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New York Mets Top 42 Prospects

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Kim Klement Neitzel-USA TODAY Sports

Below is an analysis of the prospects in the farm system of the New York Mets. Scouting reports were compiled with information provided by industry sources as well as my own observations. This is the fourth year we’re delineating between two anticipated relief roles, the abbreviations for which you’ll see in the “position” column below: MIRP for multi-inning relief pitchers, and SIRP for single-inning relief pitchers. The ETAs listed generally correspond to the year a player has to be added to the 40-man roster to avoid being made eligible for the Rule 5 draft. Manual adjustments are made where they seem appropriate, but we use that as a rule of thumb.

A quick overview of what FV (Future Value) means can be found here. A much deeper overview can be found here.

All of the ranked prospects below also appear on The Board, a resource the site offers featuring sortable scouting information for every organization. It has more details (and updated TrackMan data from various sources) than this article and integrates every team’s list so readers can compare prospects across farm systems. It can be found here.

Other Prospects of Note

Grouped by type and listed in order of preference within each category.

Arm Strength in St. Lucie
Juan Arnaud, RHP
Wilson Lopez, RHP
Ernesto Mercedes, RHP

There are quite a few hard-throwing young pitchers at the very bottom of New York’s system, but their lack of command was a barrier to them making the main section of the list. Arnaud, 20, sits 94-97 with below-average extension but the best movement of this group. Lopez is a 21-year-old Colombian righty who has touched 100, but it lacks movement. Mercedes is a 20-year-old righty who has K’d nearly two batters per inning in a piggyback role at St. Lucie. He’s been up to 98 but has trouble timing his delivery.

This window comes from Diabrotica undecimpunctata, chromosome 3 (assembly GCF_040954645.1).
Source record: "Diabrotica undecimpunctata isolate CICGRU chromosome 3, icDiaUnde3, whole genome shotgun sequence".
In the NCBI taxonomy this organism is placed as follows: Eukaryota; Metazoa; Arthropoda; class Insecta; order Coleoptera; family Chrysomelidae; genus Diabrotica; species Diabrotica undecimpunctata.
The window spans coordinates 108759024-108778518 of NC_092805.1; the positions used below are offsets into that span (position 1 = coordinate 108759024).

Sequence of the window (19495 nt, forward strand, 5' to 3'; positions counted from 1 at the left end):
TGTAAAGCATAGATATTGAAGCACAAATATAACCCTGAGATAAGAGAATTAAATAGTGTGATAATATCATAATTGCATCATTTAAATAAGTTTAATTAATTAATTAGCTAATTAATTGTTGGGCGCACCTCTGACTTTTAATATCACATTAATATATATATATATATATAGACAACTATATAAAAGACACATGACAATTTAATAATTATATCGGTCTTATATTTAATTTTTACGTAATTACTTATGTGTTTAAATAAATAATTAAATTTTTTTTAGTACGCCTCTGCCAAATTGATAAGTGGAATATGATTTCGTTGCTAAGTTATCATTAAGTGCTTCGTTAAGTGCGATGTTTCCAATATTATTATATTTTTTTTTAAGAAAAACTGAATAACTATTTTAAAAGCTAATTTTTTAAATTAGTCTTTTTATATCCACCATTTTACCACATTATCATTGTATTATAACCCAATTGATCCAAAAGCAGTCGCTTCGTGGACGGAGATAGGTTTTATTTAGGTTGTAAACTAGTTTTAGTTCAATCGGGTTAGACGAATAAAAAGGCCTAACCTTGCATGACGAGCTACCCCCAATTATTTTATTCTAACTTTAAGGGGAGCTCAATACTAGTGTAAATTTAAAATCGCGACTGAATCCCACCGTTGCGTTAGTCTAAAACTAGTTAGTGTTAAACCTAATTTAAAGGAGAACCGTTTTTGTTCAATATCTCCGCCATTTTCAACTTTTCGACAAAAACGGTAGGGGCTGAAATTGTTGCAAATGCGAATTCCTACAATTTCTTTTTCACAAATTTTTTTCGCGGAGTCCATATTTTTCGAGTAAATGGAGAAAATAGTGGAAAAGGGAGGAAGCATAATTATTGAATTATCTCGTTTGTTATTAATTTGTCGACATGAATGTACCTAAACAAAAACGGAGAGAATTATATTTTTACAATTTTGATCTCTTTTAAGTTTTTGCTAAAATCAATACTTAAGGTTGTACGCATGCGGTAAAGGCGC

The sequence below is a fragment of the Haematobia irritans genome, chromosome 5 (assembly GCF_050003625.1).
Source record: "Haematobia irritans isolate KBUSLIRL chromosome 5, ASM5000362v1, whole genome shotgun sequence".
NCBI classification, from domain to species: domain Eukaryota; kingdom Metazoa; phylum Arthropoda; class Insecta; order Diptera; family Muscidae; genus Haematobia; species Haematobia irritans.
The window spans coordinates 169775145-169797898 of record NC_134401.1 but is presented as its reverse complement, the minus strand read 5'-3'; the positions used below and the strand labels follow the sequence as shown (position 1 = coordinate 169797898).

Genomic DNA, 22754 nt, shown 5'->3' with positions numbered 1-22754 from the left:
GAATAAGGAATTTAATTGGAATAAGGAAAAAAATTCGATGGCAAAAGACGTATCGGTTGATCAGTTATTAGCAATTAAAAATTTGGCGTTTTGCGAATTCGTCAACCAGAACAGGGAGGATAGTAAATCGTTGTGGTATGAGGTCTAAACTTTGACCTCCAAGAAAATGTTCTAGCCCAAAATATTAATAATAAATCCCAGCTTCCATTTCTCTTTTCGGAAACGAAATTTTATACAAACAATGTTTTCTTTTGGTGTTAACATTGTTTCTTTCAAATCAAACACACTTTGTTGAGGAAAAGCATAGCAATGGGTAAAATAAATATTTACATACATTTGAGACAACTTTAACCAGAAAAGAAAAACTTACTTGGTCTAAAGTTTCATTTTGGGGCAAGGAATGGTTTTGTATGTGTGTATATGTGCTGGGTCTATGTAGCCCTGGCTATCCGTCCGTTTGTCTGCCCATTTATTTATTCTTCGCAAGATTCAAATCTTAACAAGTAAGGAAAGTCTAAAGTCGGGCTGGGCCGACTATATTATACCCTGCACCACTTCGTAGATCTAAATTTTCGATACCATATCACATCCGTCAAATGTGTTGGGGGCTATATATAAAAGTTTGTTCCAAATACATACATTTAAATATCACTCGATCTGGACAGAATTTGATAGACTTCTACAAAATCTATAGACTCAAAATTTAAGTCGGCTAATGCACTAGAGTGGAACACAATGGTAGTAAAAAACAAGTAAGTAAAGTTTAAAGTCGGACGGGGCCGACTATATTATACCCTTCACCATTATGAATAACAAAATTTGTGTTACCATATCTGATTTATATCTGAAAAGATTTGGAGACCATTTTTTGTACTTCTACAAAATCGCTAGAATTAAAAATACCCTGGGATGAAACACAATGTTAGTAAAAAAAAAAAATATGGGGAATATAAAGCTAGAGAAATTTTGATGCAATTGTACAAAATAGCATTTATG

2023 Day Two College Arms
Ryan Ammons, LHP
Jack Wenninger, RHP
Wyatt Hudepohl, RHP
Zach Thornton, LHP
Austin Troesser, RHP

Ammons was Boston’s 2023 10th round pick out of Clemson before he was traded to the Mets for Rule 5 pick Justin Slaten. He’s a drop-and-drive style lefty with a 90 mph upshot fastball. Wenninger is a changeup artist who sits 92-93; he was the Mets’ sixth rounder last year out of Illinois. Hudepohl, their fourth rounder from UNC Charlotte, has a due north arm slot and a hard 87 mph slider. Thornton, their fifth rounder from Grand Canyon, is a tall, skinny lefty with a smooth delivery who could conceivably throw harder on a pro strength program. Fourth round comp pick Troesser is a soft-tosser whose fastball has big vertical movement.

Rookie-Level Hitters
Branny De Oleo, SS
Justin Ramirez, OF
Vladi Gomez, UTIL
Yensi Rivas, UTIL

De Oleo, currently in the FCL, is a projectable shortstop with bat-to-ball feel. His free-swinging approach might prevent his bat-to-ball skills from really playing, which is why he’s not yet on the main section of the list. Ramirez struck out a lot in the 2023 DSL and is back there again, but he’s a well-built outfielder with plus bat speed and probably the most explosive swing from the DSL group. Gomez (entering his second pro season) and Rivas (his first) are ultra-twitchy medium-framed hitters whose swings have natural loft.